Re-reading Rilke’s Letters to a Young Poet

I’ve been re-reading Letters to a Young Poet by Rainier Maria Rilke, and his words resonate with me more than a hundred years after he wrote them.

And while I continue on with my own struggles about being an artist, here is a clear voice from the past with wisdom to share.

“…And if out of this turning inward, out of this absorption into your own world verses come, then it will not occur to you to ask anyone whether they are good verses. Nor will you try to interest magazines in your poems: for you will see in them your fond natural possession, a fragment and a voice of your life. A work of art is good if it has sprung from necessity. In this nature of its origin lies the judgement of it: there is no other. Therefore, my dear sir, I know no advice for you save this: to go into yourself and test the deeps in which your life takes rise; at its source you will find the answer to the question whether you must create. Accept it, just as it sounds, without inquiring into it. Perhaps it will turn out that you are called to be an artist. Then take that destiny upon yourself and bear it, its burden and its greatness, without ever asking what recompense might come from outside.”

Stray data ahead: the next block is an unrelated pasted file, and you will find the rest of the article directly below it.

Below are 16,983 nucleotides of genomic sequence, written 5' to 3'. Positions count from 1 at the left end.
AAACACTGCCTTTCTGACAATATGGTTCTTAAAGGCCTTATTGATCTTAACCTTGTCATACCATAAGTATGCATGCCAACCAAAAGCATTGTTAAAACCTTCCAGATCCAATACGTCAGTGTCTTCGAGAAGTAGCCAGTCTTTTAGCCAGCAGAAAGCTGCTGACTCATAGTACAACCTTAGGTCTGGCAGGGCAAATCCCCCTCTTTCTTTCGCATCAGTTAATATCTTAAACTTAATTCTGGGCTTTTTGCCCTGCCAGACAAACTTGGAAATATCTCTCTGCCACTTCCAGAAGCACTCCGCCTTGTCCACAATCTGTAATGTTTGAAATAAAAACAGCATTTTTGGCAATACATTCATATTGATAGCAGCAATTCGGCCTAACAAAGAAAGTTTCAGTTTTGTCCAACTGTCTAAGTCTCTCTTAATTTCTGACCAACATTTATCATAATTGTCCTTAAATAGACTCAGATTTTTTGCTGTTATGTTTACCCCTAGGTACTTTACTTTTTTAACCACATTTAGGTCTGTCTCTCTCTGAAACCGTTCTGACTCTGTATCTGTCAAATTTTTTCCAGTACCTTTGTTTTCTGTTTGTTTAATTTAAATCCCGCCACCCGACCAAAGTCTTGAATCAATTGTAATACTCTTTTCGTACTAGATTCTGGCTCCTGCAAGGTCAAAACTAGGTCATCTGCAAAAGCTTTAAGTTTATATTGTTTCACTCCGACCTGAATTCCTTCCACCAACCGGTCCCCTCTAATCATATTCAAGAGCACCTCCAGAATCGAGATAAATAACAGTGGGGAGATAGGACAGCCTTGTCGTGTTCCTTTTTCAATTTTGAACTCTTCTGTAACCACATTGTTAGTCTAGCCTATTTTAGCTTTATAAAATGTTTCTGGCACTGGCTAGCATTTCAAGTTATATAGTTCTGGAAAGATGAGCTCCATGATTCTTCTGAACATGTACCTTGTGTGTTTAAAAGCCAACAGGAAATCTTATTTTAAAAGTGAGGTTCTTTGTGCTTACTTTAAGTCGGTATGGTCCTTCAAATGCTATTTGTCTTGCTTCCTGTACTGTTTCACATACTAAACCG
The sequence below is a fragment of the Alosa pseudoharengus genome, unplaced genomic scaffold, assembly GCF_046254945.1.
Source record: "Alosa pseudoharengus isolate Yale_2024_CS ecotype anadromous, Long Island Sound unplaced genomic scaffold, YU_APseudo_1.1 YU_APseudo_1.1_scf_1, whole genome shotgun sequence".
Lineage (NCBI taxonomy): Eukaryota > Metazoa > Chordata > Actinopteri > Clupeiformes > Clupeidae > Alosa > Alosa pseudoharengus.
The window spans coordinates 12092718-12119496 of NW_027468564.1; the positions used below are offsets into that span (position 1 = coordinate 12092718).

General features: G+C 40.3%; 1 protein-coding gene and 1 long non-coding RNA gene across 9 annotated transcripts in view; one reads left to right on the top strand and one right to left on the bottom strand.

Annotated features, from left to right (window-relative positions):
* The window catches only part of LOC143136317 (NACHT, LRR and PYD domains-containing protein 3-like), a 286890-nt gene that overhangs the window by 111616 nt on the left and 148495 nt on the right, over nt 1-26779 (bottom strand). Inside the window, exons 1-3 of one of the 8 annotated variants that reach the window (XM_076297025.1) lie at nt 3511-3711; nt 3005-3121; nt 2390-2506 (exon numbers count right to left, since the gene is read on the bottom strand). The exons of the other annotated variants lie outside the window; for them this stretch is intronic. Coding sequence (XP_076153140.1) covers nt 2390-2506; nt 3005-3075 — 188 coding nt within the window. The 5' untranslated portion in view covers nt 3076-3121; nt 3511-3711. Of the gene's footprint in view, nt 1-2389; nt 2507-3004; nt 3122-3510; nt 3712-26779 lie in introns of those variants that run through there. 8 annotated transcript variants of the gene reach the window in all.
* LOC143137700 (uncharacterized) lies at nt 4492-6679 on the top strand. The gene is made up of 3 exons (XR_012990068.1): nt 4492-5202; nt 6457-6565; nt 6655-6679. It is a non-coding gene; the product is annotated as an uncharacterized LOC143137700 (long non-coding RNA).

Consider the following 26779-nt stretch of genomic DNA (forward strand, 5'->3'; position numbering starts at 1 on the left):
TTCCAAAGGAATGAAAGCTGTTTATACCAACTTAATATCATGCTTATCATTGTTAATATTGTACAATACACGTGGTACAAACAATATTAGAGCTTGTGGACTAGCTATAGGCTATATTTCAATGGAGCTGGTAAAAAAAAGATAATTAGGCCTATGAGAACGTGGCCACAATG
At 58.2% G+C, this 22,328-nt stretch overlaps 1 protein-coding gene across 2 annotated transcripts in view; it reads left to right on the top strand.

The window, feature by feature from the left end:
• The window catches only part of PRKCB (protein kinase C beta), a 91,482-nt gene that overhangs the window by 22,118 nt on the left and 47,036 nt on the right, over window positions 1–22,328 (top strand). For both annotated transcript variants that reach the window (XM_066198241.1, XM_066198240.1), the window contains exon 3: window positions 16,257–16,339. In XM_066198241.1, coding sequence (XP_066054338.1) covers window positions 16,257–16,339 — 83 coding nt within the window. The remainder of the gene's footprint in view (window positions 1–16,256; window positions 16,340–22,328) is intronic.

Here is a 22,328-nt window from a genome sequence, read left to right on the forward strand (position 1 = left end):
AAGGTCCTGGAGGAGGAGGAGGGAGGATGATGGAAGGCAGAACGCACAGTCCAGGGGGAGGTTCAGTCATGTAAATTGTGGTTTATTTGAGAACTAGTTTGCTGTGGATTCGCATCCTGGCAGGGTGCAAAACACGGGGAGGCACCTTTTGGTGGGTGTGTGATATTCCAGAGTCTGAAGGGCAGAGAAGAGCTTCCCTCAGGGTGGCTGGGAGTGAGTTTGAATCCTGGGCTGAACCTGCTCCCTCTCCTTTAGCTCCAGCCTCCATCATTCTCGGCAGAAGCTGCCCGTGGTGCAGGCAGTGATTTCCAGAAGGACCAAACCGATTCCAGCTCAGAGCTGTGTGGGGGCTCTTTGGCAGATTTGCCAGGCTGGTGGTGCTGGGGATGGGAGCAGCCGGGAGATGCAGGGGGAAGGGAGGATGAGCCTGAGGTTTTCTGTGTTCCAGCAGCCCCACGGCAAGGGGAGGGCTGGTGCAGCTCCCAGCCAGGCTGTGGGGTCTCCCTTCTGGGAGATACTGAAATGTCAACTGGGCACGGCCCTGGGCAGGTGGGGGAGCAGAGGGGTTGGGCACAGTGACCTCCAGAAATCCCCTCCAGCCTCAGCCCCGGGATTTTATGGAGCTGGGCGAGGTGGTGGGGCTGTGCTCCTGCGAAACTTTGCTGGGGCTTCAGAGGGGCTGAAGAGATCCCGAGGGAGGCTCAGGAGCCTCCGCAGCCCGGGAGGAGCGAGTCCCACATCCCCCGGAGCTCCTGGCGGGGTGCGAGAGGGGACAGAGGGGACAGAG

– Rilke, Paris, February 17, 1903

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One Response

  1. Rainer Maria Rilke was not just a poet. He was a spiritual man. One of the greatest spirits of the Weimar Era. He was on the balcony of the PM the day the Republic was proclaimed

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